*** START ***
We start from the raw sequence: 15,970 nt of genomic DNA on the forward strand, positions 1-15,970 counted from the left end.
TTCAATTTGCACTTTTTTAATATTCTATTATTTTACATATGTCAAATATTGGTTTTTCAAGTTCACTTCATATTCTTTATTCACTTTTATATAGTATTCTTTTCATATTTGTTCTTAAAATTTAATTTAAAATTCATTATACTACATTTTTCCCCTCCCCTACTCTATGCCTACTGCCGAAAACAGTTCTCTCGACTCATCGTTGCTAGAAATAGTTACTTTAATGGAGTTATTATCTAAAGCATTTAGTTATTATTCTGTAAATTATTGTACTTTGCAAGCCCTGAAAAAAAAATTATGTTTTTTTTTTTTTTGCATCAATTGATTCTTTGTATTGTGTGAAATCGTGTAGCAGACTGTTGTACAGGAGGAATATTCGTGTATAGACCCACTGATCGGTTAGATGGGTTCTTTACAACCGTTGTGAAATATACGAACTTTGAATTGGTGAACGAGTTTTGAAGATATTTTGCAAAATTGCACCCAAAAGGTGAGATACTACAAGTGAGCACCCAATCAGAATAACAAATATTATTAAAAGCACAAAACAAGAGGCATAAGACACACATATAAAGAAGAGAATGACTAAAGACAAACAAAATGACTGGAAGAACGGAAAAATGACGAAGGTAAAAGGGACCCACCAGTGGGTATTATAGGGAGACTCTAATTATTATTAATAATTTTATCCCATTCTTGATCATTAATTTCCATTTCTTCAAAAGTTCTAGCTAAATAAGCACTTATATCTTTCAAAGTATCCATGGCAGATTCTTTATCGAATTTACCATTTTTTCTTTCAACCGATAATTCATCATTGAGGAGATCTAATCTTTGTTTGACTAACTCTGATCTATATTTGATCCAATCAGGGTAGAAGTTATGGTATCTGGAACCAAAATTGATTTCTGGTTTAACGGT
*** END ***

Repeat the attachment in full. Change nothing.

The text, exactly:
We start from the raw sequence: 15,970 nt of genomic DNA on the forward strand, positions 1-15,970 counted from the left end.
TTCAATTTGCACTTTTTTAATATTCTATTATTTTACATATGTCAAATATTGGTTTTTCAAGTTCACTTCATATTCTTTATTCACTTTTATATAGTATTCTTTTCATATTTGTTCTTAAAATTTAATTTAAAATTCATTATACTACATTTTTCCCCTCCCCTACTCTATGCCTACTGCCGAAAACAGTTCTCTCGACTCATCGTTGCTAGAAATAGTTACTTTAATGGAGTTATTATCTAAAGCATTTAGTTATTATTCTGTAAATTATTGTACTTTGCAAGCCCTGAAAAAAAAATTATGTTTTTTTTTTTTTTGCATCAATTGATTCTTTGTATTGTGTGAAATCGTGTAGCAGACTGTTGTACAGGAGGAATATTCGTGTATAGACCCACTGATCGGTTAGATGGGTTCTTTACAACCGTTGTGAAATATACGAACTTTGAATTGGTGAACGAGTTTTGAAGATATTTTGCAAAATTGCACCCAAAAGGTGAGATACTACAAGTGAGCACCCAATCAGAATAACAAATATTATTAAAAGCACAAAACAAGAGGCATAAGACACACATATAAAGAAGAGAATGACTAAAGACAAACAAAATGACTGGAAGAACGGAAAAATGACGAAGGTAAAAGGGACCCACCAGTGGGTATTATAGGGAGACTCTAATTATTATTAATAATTTTATCCCATTCTTGATCATTAATTTCCATTTCTTCAAAAGTTCTAGCTAAATAAGCACTTATATCTTTCAAAGTATCCATGGCAGATTCTTTATCGAATTTACCATTTTTTCTTTCAACCGATAATTCATCATTGAGGAGATCTAATCTTTGTTTGACTAACTCTGATCTATATTTGATCCAATCAGGGTAGAAGTTATGGTATCTGGAACCAAAATTGATTTCTGGTTTAACGGT